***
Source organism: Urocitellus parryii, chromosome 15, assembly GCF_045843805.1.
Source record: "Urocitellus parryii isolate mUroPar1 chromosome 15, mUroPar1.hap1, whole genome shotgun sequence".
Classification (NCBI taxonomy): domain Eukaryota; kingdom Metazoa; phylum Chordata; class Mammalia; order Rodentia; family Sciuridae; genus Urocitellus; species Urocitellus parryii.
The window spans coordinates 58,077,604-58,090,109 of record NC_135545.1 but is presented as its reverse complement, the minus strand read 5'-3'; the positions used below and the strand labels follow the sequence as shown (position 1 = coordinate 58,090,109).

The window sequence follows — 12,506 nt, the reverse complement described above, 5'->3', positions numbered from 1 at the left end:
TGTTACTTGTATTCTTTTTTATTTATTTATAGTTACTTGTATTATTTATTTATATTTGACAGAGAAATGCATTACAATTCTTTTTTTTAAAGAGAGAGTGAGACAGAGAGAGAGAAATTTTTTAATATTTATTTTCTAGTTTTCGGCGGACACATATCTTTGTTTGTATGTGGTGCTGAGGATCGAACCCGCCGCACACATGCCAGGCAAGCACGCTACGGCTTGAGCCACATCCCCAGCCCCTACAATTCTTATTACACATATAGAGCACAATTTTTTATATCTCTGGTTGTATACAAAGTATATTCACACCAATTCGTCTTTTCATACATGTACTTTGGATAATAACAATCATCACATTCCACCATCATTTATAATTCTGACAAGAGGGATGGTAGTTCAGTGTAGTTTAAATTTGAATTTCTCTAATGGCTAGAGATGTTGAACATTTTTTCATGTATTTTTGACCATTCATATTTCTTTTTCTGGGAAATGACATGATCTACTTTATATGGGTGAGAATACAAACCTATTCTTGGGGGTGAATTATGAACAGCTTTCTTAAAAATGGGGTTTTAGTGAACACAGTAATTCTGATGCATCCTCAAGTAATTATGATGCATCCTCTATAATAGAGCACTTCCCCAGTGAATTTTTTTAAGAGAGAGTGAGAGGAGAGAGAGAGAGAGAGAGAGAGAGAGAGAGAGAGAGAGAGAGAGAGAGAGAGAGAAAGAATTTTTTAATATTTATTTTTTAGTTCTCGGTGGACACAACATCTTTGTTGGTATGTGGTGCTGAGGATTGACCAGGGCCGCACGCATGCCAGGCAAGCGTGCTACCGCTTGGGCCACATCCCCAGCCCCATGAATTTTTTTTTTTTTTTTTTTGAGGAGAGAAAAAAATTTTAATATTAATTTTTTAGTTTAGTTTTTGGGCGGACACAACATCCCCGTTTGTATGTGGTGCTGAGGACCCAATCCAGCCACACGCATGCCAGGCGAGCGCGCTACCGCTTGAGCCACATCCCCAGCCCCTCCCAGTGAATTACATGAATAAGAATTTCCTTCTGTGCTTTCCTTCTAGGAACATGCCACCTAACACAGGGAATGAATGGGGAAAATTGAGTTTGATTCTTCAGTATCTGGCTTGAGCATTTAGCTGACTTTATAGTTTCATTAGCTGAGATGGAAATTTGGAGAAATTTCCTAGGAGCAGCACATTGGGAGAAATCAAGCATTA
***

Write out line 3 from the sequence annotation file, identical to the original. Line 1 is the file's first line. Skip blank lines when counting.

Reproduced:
Classification (NCBI taxonomy): domain Eukaryota; kingdom Metazoa; phylum Chordata; class Mammalia; order Rodentia; family Sciuridae; genus Urocitellus; species Urocitellus parryii.